The Second Plane

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First edition (publ. Jonathan Cape)

The Second Plane (2008) is a collection of twelve pieces of nonfiction and two short stories by the British writer Martin Amis on the subject of the 9/11 attacks, terrorism, Muslim radicalisation and the subsequent global War on Terror.

Essays collected[edit]

The Second Plane is Amis's seventh collection of nonfiction, drawing upon pieces written for The Guardian, The Observer, The Times, The New Yorker, and The New York Times between 2001-2007 and is by far one of the most controversial and divisive publications of his literary career to date.

Contents[edit]

  • "The Second Plane," The Guardian, September 18, 2001
  • "The Voice of the Lonely Crowd," The Guardian, June, 2002
  • "The Wrong War," The Guardian, March, 2003
  • "In the Palace of the End" The New Yorker, March, 2004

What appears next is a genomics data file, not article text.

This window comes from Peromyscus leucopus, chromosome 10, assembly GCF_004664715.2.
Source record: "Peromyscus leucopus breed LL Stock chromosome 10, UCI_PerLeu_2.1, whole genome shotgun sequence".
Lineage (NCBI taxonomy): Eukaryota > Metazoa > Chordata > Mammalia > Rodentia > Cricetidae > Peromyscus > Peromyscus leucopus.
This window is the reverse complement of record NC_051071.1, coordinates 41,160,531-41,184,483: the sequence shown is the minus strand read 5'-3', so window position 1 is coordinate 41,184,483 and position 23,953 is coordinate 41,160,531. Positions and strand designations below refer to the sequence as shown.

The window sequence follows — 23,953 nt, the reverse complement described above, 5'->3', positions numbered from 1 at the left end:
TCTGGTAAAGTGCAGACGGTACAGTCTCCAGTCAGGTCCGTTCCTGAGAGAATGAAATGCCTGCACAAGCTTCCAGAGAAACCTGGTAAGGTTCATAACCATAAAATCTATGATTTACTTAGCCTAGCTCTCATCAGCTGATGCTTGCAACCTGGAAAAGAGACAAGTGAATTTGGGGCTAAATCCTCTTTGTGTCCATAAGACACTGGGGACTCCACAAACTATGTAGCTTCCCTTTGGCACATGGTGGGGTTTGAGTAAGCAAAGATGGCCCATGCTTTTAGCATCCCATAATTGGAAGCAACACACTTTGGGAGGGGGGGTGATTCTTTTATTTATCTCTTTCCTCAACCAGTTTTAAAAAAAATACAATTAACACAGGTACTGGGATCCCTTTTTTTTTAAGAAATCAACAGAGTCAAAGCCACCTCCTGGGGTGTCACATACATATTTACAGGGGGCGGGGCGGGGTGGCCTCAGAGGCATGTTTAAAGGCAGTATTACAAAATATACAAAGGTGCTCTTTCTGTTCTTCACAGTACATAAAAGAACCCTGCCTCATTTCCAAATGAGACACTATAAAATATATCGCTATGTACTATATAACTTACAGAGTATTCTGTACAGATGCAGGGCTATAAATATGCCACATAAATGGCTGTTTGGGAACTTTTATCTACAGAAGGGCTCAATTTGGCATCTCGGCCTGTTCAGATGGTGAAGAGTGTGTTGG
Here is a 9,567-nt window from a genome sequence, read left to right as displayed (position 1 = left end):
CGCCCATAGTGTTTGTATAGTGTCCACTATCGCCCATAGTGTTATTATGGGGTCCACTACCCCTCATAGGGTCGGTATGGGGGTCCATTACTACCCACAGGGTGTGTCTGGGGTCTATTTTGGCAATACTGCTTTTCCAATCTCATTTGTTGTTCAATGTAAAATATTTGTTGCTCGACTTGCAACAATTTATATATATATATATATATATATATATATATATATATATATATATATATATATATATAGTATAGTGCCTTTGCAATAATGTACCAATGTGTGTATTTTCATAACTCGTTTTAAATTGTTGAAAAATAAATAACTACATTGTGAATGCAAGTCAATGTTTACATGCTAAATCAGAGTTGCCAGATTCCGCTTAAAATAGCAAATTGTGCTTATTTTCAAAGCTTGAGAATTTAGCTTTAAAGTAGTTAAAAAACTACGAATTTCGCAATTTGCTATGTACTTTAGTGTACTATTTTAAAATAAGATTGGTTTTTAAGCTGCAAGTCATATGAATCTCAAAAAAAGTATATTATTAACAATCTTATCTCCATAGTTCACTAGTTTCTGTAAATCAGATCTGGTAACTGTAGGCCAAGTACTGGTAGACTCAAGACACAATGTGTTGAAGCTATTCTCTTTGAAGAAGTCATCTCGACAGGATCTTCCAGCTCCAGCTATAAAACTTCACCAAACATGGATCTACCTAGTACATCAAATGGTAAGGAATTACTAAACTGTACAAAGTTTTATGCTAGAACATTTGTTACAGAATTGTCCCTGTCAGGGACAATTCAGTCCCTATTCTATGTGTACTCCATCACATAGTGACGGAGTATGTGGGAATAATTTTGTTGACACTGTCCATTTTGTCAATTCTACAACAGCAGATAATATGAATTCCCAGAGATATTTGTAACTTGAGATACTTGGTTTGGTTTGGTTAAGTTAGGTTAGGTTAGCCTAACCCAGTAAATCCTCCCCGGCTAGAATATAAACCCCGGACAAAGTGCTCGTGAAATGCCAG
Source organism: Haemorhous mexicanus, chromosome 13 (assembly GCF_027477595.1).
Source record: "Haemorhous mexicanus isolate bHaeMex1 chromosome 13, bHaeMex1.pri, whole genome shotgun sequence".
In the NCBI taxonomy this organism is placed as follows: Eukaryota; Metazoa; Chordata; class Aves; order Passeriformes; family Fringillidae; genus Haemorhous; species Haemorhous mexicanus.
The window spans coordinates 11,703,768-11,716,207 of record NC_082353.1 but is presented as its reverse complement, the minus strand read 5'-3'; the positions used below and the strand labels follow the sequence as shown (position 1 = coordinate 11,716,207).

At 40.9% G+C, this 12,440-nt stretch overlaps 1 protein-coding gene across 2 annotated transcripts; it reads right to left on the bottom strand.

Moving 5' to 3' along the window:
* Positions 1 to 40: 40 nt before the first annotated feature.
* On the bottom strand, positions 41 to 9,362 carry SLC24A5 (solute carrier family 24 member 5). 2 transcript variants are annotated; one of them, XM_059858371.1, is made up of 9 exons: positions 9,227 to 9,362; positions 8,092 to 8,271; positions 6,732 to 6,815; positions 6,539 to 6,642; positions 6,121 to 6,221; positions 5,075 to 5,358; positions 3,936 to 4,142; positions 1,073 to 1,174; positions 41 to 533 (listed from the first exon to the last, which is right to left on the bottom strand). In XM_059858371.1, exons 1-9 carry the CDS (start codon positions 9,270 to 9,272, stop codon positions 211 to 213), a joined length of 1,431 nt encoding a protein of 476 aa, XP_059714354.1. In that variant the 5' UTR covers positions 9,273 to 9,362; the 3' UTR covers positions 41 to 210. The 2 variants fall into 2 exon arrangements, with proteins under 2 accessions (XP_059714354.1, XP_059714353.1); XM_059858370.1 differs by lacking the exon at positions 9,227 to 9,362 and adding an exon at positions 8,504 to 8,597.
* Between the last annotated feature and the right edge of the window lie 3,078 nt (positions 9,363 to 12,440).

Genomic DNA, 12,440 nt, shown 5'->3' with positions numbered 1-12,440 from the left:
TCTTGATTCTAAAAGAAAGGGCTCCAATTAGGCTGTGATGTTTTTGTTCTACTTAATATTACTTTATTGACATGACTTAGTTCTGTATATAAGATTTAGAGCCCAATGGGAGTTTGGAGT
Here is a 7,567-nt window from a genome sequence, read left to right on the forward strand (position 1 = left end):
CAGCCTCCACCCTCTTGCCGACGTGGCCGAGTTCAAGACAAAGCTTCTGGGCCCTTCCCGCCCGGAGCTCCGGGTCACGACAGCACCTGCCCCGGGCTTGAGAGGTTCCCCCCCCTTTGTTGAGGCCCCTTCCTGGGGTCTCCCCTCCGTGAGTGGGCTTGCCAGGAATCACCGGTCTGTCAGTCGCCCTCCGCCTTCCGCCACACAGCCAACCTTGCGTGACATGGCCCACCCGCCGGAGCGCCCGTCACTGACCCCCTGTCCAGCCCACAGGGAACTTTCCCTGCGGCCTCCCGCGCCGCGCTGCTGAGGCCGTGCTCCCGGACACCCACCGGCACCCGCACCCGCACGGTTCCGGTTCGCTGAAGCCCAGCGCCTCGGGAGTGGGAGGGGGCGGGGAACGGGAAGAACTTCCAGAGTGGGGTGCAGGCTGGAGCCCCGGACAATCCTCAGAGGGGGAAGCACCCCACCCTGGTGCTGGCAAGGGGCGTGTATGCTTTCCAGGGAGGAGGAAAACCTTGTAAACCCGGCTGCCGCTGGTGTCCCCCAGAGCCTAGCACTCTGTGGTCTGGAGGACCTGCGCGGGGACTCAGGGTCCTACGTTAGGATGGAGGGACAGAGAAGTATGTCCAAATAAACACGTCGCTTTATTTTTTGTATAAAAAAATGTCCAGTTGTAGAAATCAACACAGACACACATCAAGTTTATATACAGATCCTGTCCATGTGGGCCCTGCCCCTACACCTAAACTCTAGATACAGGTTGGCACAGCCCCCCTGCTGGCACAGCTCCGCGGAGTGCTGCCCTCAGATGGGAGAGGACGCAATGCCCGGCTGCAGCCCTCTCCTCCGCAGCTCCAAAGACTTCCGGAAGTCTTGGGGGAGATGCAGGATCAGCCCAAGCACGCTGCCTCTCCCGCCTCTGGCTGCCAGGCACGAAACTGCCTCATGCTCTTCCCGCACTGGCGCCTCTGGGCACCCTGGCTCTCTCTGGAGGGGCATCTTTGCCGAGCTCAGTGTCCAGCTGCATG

• "Terror and Boredom: The Dependent Mind," The Observer, September, 2006
  • "The Last Days of Muhammad Atta," The New Yorker, April, 2006
  • "Iran and the Lord of Time," The New York Times Syndicate, June, 2006
  • "What Will Survive of Us," The Times, June, 2006
  • "Conspiracy Theories, and Takfir," The Times, September, 2006
  • "Bush in Yes Man Land," The Times, October, 2006
  • "Demographics," The Times, April, 2007
  • "On the Move with Tony Blair," The Guardian, June, 2007
  • "An Islamist's Journey," The Times, May, 2007
  • "September 11," The Times, September 11, 2007

Controversy[edit]

The Second Plane emerged following an accusation of racism levelled at Amis by Marxist theorist Terry Eagleton in 2007 following comments made by Amis in a 2006 interview.[1]

Notes[edit]

  1. ^ Sutherland, John. "Eagleton vs. Amis: An Academic Storm", "The Guardian", October 4, 2007, accessed May 8, 2011

External links[edit]